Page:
Each sunrise launches a fresh adventure for believers. How can we live so that the light of Jesus in us beams forth with intensity to draw attention to Him? How can we walk as children of light … finding out what is acceptable to the Lord (Ephesians 5:8, 10)?
Three Ways to Shine the Light of Jesus
- Pray and study God’s Word.
We can discern what is pleasing to the Lord by studying His Word and by praying for the Holy Spirit to teach us how to be a shining light. He will equip us to do His will and provide opportunities for us to shine for His glory (2 Timothy 3:16-17). We can pray with the psalmist:
Cause me to hear Your lovingkindness in the morning, for in You do I trust; cause me to know the way in which I should walk, for I lift up my soul to You. (Psalm 143:8)
- Imitate our Father.
As God’s children, we shine with clarity when we imitate our Father by living according to His actions and words recorded in Scripture. The interactions of Jesus with those He met on the dusty roads of His earthly visit, exemplify traits we are to emulate. God molds us closer to the image of Christ (Romans 8:29) as we study, and He enables us to imitate Him more faithfully.
As you read and pray, list character traits of God and examples of Jesus extending love. Spending time with God allows Him to kindle His light within us and make us more like Him.
Therefore be imitators of God as dear children. And walk in love, as Christ also has loved us and given Himself for us. (Ephesians 5:1-2)
- Radiate His love and grace.
Bible scholar Matthew Henry paints a clear word picture of God’s plan: “The treasure of gospel light and grace is put into clay vessels.”2 The Apostle Paul’s words explain how God’s light in us influences the world.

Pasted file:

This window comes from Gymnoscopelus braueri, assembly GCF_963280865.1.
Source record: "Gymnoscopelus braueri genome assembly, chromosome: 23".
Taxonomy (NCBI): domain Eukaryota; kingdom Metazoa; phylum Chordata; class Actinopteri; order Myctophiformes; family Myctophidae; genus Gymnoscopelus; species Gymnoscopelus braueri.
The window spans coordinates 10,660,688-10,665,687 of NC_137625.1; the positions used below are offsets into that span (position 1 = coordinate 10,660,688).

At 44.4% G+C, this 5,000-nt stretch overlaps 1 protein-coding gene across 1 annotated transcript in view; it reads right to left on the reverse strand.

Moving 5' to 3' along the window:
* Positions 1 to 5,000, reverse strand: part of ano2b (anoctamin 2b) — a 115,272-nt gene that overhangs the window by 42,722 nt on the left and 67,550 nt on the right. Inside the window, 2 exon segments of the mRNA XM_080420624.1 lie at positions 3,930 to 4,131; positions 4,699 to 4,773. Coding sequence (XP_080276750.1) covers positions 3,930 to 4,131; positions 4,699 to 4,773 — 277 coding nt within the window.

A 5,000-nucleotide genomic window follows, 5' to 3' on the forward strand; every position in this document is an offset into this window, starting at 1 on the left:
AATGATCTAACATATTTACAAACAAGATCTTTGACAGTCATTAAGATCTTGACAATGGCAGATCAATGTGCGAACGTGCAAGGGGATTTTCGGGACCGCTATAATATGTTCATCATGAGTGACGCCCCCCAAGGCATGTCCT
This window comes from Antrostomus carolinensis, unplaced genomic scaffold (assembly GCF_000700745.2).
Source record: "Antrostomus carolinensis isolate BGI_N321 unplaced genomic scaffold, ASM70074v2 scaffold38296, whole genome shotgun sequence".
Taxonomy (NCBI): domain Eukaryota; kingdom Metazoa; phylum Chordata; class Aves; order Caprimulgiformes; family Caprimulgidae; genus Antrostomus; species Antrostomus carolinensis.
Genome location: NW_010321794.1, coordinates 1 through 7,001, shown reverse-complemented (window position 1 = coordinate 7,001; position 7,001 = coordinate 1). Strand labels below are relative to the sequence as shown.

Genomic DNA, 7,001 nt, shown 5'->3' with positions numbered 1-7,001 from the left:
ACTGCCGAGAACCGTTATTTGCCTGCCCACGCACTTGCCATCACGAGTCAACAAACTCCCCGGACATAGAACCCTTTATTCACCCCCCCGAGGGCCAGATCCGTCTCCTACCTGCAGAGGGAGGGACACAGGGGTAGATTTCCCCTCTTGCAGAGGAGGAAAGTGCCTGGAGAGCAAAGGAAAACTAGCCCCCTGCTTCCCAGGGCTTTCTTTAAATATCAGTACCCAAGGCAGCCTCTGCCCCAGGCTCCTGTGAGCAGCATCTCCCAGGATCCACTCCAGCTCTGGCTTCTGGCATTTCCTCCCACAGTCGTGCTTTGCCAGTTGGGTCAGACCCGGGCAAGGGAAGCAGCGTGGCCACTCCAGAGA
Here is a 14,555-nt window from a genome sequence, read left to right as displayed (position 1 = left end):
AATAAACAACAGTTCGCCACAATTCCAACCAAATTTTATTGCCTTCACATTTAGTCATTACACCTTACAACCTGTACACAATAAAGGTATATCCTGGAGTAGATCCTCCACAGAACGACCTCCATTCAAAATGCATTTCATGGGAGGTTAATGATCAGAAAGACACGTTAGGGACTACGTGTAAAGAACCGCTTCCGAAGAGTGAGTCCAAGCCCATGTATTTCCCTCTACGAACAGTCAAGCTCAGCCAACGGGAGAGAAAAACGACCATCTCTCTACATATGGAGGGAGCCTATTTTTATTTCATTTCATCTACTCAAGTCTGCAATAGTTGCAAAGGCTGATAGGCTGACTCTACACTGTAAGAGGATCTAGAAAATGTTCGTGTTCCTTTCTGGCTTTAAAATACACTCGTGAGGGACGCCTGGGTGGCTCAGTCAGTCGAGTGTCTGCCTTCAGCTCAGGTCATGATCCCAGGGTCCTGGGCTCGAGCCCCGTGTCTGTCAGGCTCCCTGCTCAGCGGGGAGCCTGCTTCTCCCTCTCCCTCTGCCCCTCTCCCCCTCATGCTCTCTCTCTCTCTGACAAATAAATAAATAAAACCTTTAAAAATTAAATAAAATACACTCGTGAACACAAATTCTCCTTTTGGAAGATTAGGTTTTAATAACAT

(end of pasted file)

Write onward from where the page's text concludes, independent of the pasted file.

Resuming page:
We have this treasure in earthen vessels, that the excellence of the power may be of God and not of us. (2 Corinthians 4:7)
As we notice Christmas lights this year, let’s ponder the light of the gospel that shines from our lives as a beacon of God’s love. As we celebrate Immanuel, Christ who came to dwell among us, let’s ask God to use our lives to glorify Him—Yeshua, our Savior, the light of the world.
When December arrives each year, the downtown lights of my childhood glow in my memory as a signal of a new season. May this Christmas and the following year herald a new season of determination to let our light so shine before men that they will see Jesus through us every day.
Heavenly Father, thank You for sending Jesus as the light of the world. Teach me to reflect Your light more brightly this Christmas and next year. In Jesus’ name I pray. Amen.
- Why do you think God described our witness as light in the darkness?
- What is our responsibility and what is God’s part in our role as the light of the world?
- How do people you know exhibit the characteristics of Jesus?
- Ephesians 5:1 instructs us to be imitators of God as dear children. How can believers learn to imitate God in their daily lives?
- As we approach another year, how can we assess our effectiveness as light in our circles of influence? What steps will you take to align your behavior with God’s character?
*All Scripture verses are taken from the NKJV.
1 Kauffman, Beebe. A Whole Lot of Wonderful—Application of the New Testament for Today. (Buford, Georgia: Lighthouse Bible Studies, LLC, 2018), 44.
2 Matthew Henry, Revised Matthew Henry Commentary, quoted in Larry Pierce, The Online Bible (Winterbourne, Ontario: Larry Pierce, 2020), Download, 2 Corinthians 4:7 (“III, 2”).
Southern author, speaker, and blogger, Jeannie Waters shares a homespun mix of Biblical truth and heart-hugging encouragement. She’s the author of a 40-day devotional, A Place at His Table: God’s Daily Gifts to Satisfy Your Heart. Jeannie shares ideas for “Connecting with God and Each Other” at https://jeanniewaters.com/ and on social media @jeanniewaters44. Wife, mom, and Gigi, she loves picnics and cheering for the Georgia Bulldogs.
This article from our 2020 Christmas issue won the Selah Award for online articles at the 2021 Blue Ridge Mountains Christian Writers Conference. To see it in the magazine and check out the rest of the articles, click one of these links: